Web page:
frank ocean drops new album blond - listen here

Blond (FKA Boys Don't Cry) arrived during the night via Apple Music. On the cover, the man we've been waiting for, hair a vivid shade of Ryan Lochte green and showering in a Pre-Raphaelite pose. Frank Ocean shot by Wolfgang Tillmans.

by Tom Ivin
21 August 2016, 12:15pm

In a year of unusual album rollouts, including Rihanna's hastily thrust out the door 8th record, Beyoncé's Olympian offering for her second visual album and Kanye's runway project turned international listening party album The Life of Pablo, Frank Ocean's release still stands out. When the album missed its promised release date(s), praying to the Internet didn't help, neither did the amount of memes and thinkpieces surrounding what the world thought would be Boys Don't Cry. Clues were carrots in front of our eyes; live streams, library due dates and cryptic promises of zines, music and 'twoooo versions' were empty until Friday, the Good Friday before today's Easter Sunday return.

The tantalising live stream evolved into Endless, a 45 minute long album of offcuts, which serves as a prelude to Blond and included an astonishing list of contributors and that cover of the Isley Brothers/Aaliyah track At Your Best, You Are Love, re-recorded with the London Symphony Orchestra. But despite the wealth of music and the weight of the collaborators, Endless didn't quite meet people's expectations; the tracks didn't seem to matter/it was no Pink Matter. However, for those who had resigned to the fact that maybe that was all that was coming, it proved something.

Before Channel Orange, there was Nostalgia, Ultra, and before that The Lonny Breaux Collection, a 100 track mixtape of demos and sketches; practice for the main event. Endless wasn't the main event, but it was proof that somewhere in a neon lit black and white high contrast warehouse, dressed in vintage Playboy merch or a bang up to date Kappa tracksuit, Frank Ocean was building. Blond (FKA Boys Don't Cry) arrived during the night via Apple Music, stylised without the e on the artwork, with on Apple. 'Two versions?' On the cover, the man we've been waiting for, hair a vivid shade of Ryan Lochte green and showering in a Pre-Raphaelite pose. Frank Ocean shot by Wolfgang Tillmans.

The now familiar effervescent and delicate Nikes, released just yesterday with a stunning video by Tyrone Lebon, kicks off the album. The track name is the latest in a series of brand checks across the whole Blond campaign that includes Balmain and Comme Des Garçons. The lyrics describe a problematic relationship full of 'we're not in love, but I'll make love to you' that really seal the deal. Frank's back. Ivy is the most emotive we've ever heard from Ocean, with buzzing guitars, carefully altered Prince-ish falsetto and Kanye yelps at the end. It's smooth sailing on Pink and White, which opens on a flourish of strings to a settled nodding beat, light and summery, comparative to the reworked Coldplay number Strawberry Swing, ending with the chirrup of peaceful nature.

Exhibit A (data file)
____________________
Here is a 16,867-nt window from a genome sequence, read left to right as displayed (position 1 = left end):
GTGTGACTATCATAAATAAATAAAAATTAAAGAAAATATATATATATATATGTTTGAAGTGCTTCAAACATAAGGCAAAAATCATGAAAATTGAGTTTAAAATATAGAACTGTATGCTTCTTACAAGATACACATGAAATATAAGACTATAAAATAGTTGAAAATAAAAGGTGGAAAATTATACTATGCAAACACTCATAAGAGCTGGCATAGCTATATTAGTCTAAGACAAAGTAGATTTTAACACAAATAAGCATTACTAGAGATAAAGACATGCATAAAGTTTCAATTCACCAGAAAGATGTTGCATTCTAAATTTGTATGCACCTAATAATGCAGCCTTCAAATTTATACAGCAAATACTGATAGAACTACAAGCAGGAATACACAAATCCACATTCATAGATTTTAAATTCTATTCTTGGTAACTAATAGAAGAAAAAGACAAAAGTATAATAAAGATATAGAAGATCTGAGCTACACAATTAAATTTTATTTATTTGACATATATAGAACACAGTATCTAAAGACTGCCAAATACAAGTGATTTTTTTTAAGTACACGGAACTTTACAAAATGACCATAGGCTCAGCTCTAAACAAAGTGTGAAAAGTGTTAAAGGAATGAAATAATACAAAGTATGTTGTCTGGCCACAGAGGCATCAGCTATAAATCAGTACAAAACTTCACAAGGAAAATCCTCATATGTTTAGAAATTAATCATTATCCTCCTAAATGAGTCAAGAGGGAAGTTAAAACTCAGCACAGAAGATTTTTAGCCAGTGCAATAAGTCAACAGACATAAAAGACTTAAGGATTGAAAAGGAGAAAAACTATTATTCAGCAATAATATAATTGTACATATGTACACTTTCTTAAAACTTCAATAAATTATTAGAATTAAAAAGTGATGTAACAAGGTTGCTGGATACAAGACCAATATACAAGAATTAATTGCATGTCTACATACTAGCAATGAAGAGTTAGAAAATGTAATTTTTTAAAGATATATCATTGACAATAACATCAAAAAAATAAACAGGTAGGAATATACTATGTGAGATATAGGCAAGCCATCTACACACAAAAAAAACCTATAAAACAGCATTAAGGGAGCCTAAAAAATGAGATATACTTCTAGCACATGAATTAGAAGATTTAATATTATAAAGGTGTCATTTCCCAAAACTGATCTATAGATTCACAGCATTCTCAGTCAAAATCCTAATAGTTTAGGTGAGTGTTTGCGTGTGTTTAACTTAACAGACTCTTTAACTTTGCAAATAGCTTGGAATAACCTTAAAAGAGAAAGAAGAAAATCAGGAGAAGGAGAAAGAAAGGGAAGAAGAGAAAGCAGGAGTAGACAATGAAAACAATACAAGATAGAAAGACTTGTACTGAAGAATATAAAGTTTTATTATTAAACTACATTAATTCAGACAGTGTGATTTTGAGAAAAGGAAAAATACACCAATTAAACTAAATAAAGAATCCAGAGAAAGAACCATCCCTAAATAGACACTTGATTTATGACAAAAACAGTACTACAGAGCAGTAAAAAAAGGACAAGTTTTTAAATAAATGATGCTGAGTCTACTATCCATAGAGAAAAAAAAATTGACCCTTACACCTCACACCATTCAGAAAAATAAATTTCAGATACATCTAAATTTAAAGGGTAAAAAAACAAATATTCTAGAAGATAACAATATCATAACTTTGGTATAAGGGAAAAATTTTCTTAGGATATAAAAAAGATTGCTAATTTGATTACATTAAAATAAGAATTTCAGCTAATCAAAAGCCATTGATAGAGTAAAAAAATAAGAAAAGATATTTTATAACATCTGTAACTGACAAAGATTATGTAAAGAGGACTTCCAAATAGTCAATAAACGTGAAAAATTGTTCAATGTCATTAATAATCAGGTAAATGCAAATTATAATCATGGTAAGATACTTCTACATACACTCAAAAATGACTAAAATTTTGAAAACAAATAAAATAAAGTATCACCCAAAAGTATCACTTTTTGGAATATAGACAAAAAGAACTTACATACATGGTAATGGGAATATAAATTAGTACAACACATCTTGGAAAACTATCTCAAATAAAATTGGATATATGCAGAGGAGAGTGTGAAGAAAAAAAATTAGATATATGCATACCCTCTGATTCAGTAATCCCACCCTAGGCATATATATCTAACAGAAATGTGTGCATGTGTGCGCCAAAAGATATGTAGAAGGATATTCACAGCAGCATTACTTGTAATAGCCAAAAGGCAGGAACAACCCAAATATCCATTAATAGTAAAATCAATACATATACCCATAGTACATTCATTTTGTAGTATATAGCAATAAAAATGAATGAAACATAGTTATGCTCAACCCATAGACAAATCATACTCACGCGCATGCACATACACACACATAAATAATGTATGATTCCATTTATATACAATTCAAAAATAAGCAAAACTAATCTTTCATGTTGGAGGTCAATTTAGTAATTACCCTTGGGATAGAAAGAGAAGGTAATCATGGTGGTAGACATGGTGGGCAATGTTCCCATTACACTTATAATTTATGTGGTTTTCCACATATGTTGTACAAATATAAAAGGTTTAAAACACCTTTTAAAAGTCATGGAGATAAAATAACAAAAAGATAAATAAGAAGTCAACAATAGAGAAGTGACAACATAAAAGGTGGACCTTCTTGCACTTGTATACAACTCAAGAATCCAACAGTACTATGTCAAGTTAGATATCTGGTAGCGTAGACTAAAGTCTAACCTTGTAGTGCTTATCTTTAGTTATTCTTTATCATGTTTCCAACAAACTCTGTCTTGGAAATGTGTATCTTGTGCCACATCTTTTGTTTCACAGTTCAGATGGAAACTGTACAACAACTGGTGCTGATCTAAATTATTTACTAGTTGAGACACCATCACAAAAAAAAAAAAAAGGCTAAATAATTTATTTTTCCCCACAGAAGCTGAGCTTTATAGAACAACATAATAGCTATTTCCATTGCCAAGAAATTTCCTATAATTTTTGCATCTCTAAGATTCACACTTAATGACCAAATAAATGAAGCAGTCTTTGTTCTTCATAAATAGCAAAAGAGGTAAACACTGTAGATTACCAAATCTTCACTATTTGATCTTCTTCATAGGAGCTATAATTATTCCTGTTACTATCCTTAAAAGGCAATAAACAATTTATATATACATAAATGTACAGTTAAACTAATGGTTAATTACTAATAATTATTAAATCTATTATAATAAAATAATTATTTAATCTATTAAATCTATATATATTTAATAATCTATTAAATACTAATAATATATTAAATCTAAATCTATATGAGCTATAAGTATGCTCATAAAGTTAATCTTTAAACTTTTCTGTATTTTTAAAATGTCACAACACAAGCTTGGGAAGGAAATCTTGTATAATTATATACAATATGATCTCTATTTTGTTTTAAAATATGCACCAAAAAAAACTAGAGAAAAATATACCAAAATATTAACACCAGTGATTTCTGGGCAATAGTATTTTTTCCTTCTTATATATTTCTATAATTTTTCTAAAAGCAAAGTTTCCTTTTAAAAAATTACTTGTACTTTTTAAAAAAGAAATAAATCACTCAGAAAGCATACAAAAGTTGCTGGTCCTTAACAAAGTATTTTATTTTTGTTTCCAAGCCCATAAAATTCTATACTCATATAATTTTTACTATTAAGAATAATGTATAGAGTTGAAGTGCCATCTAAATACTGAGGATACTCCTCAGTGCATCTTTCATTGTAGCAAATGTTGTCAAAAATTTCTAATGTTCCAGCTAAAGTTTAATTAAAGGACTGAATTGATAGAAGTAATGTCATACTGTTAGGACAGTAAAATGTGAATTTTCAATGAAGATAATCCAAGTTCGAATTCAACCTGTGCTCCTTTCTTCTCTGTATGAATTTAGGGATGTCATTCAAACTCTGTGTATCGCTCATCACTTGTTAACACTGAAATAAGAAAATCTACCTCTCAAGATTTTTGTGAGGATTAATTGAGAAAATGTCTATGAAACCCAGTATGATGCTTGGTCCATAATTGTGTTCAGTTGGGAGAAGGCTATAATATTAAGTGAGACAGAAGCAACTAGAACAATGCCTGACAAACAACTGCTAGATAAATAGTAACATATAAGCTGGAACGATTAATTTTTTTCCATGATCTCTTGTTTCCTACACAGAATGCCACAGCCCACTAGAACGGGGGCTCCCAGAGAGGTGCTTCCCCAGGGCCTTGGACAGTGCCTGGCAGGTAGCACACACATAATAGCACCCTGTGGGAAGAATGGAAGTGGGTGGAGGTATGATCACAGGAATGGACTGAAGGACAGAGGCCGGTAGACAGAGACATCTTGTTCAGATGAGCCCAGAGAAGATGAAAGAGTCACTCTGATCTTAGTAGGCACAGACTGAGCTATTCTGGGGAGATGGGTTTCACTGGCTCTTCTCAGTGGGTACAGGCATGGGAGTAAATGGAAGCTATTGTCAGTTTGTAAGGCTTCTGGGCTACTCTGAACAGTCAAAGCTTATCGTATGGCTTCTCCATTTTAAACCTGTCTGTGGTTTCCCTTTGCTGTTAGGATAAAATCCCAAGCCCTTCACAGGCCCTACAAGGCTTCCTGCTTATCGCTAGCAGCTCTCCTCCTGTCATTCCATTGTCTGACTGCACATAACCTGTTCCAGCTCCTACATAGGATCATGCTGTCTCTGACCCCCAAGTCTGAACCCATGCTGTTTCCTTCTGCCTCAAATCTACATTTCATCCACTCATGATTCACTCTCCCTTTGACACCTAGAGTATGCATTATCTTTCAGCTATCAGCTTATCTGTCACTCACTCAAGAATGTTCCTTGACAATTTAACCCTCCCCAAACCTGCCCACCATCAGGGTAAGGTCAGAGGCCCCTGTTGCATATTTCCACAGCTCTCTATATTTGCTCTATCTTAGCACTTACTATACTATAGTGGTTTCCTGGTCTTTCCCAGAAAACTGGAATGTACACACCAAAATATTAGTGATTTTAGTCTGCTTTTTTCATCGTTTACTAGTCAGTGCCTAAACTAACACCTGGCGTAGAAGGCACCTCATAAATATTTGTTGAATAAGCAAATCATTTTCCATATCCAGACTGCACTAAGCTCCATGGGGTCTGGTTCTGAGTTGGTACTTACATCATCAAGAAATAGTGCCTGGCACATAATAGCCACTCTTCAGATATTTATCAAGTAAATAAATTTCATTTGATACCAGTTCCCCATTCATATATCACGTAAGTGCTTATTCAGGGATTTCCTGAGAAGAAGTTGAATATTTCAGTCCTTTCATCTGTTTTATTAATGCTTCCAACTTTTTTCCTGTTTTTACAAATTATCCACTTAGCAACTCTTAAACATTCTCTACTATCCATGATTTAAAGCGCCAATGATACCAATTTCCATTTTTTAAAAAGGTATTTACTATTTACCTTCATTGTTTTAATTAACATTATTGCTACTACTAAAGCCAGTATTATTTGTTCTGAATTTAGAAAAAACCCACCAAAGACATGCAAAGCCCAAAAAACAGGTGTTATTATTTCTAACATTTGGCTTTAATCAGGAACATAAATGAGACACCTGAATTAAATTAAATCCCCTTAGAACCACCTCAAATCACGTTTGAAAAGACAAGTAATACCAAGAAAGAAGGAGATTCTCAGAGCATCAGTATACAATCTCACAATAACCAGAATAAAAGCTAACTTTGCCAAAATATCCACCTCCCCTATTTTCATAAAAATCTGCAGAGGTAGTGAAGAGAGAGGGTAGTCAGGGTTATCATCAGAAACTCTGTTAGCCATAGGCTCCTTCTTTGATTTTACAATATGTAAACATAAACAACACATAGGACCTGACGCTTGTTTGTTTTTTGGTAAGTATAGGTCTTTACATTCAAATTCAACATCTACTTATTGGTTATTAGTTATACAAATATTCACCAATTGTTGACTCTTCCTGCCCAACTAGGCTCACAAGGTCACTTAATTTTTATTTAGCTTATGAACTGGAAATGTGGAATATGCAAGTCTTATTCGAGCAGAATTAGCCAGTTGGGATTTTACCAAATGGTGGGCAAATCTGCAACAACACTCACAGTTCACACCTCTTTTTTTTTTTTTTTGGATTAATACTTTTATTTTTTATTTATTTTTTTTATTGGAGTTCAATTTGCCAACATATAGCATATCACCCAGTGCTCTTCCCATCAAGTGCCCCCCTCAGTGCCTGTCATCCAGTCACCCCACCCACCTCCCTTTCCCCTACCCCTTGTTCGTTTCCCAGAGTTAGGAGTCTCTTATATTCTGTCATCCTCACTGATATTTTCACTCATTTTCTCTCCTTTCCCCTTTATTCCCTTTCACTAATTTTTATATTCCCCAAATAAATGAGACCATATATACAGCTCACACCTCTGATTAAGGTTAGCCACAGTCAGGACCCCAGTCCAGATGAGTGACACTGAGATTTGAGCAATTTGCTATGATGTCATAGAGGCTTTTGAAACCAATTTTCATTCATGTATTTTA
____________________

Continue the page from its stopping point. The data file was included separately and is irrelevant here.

The music is interrupted momentarily by a message from his mom, 'Be yourself and know that that's good enough,' a build-up to the gospel like Solo, where Frank describes rolling on his own (sorry mom!) and a tongue in cheek slight about 'hitting that pussy raw though'. Solo is a meditation, a study on his time out and the practice of monk-like solitude, the reprise of which is an Andre 3000 featuring 8bit inspired collage. Next comes that painful purple guitar after an anecdote from SebastiAn on Facebook Story.

White Ferrari is a devastating tale of lost love that borrows lyrics from The Beatles' Here, There and Everywhere and makes clear that part of the deal of loving is promising forever. He goes on to quote Elliot Smith's A Fond Farewell on stirring acoustic number Seigfried. Frank has an innate skill to make you consider all you've done wrong, and bring up an uncertainty - 'maybe I've done wrong', 'do I hold my gifts for a second?' He ekes an aching nostalgia, and more often than not, it's something you haven't experienced. The album is both deeply personal and relatable, like all good art, and ruminates on modern relationship quirks. 'Did you call me from a seance?', he asks at one point. 'You text nothing like you look'.

The accompanying zine will now likely be the stuff of eBay dreamers, having been completely cleared out from the shelves of the singular London, LA, NY and Chicago newsagents it was stocked at during the night. With photographs from the likes of Nabil and Harley Weir, and poetry by the artist and friends, it also features a 44-strong list of album contributors that includes Arca, Beyonce, Brian Eno, David Bowie, James Blake, Jamie XX, Kanye, Kendrick, Pharrell, Rick Rubin, Tyler The Creator and Yung Lean. The project is an example of how much Frank is capable of, his dedication to the fans, and how much there is left to build.

This is an unmissable chapter in the Frank Ocean story, and is truthful to love itself - we've been witness to the process, we've yearned, we've scorned and then welcomed back with open arms. Here's to the third coming.

Frank Ocean
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boys dont cry
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